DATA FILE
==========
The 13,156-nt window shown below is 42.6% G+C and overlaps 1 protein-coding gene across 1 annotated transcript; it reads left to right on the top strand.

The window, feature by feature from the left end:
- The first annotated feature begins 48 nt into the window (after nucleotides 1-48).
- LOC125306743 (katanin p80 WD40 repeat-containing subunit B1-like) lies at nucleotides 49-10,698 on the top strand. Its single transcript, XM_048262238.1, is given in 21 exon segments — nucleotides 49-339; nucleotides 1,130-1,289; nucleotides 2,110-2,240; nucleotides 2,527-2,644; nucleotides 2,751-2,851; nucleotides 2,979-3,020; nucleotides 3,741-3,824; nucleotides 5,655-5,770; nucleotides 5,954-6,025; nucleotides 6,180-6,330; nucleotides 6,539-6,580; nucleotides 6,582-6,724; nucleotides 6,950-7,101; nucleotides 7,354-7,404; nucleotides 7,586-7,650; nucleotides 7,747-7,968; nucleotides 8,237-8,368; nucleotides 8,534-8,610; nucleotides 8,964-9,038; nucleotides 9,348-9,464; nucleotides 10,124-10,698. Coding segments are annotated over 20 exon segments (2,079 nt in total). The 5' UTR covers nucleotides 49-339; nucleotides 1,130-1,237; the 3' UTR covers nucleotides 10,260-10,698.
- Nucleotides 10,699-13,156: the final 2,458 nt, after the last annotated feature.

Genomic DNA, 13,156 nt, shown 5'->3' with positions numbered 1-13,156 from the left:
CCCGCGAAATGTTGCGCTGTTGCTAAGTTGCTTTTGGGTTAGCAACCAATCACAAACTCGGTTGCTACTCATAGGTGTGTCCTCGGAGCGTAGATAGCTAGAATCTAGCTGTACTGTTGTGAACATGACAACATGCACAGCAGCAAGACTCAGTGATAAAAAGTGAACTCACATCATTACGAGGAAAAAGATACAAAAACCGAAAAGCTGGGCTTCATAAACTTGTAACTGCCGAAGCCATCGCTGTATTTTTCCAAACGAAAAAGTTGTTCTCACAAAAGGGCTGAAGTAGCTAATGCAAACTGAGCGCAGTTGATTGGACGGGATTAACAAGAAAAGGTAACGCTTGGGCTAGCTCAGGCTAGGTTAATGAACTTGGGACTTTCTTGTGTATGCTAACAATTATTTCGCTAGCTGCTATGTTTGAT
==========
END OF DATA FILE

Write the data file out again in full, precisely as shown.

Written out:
The 13,156-nt window shown below is 42.6% G+C and overlaps 1 protein-coding gene across 1 annotated transcript; it reads left to right on the top strand.

The window, feature by feature from the left end:
- The first annotated feature begins 48 nt into the window (after nucleotides 1-48).
- LOC125306743 (katanin p80 WD40 repeat-containing subunit B1-like) lies at nucleotides 49-10,698 on the top strand. Its single transcript, XM_048262238.1, is given in 21 exon segments — nucleotides 49-339; nucleotides 1,130-1,289; nucleotides 2,110-2,240; nucleotides 2,527-2,644; nucleotides 2,751-2,851; nucleotides 2,979-3,020; nucleotides 3,741-3,824; nucleotides 5,655-5,770; nucleotides 5,954-6,025; nucleotides 6,180-6,330; nucleotides 6,539-6,580; nucleotides 6,582-6,724; nucleotides 6,950-7,101; nucleotides 7,354-7,404; nucleotides 7,586-7,650; nucleotides 7,747-7,968; nucleotides 8,237-8,368; nucleotides 8,534-8,610; nucleotides 8,964-9,038; nucleotides 9,348-9,464; nucleotides 10,124-10,698. Coding segments are annotated over 20 exon segments (2,079 nt in total). The 5' UTR covers nucleotides 49-339; nucleotides 1,130-1,237; the 3' UTR covers nucleotides 10,260-10,698.
- Nucleotides 10,699-13,156: the final 2,458 nt, after the last annotated feature.

Genomic DNA, 13,156 nt, shown 5'->3' with positions numbered 1-13,156 from the left:
CCCGCGAAATGTTGCGCTGTTGCTAAGTTGCTTTTGGGTTAGCAACCAATCACAAACTCGGTTGCTACTCATAGGTGTGTCCTCGGAGCGTAGATAGCTAGAATCTAGCTGTACTGTTGTGAACATGACAACATGCACAGCAGCAAGACTCAGTGATAAAAAGTGAACTCACATCATTACGAGGAAAAAGATACAAAAACCGAAAAGCTGGGCTTCATAAACTTGTAACTGCCGAAGCCATCGCTGTATTTTTCCAAACGAAAAAGTTGTTCTCACAAAAGGGCTGAAGTAGCTAATGCAAACTGAGCGCAGTTGATTGGACGGGATTAACAAGAAAAGGTAACGCTTGGGCTAGCTCAGGCTAGGTTAATGAACTTGGGACTTTCTTGTGTATGCTAACAATTATTTCGCTAGCTGCTATGTTTGAT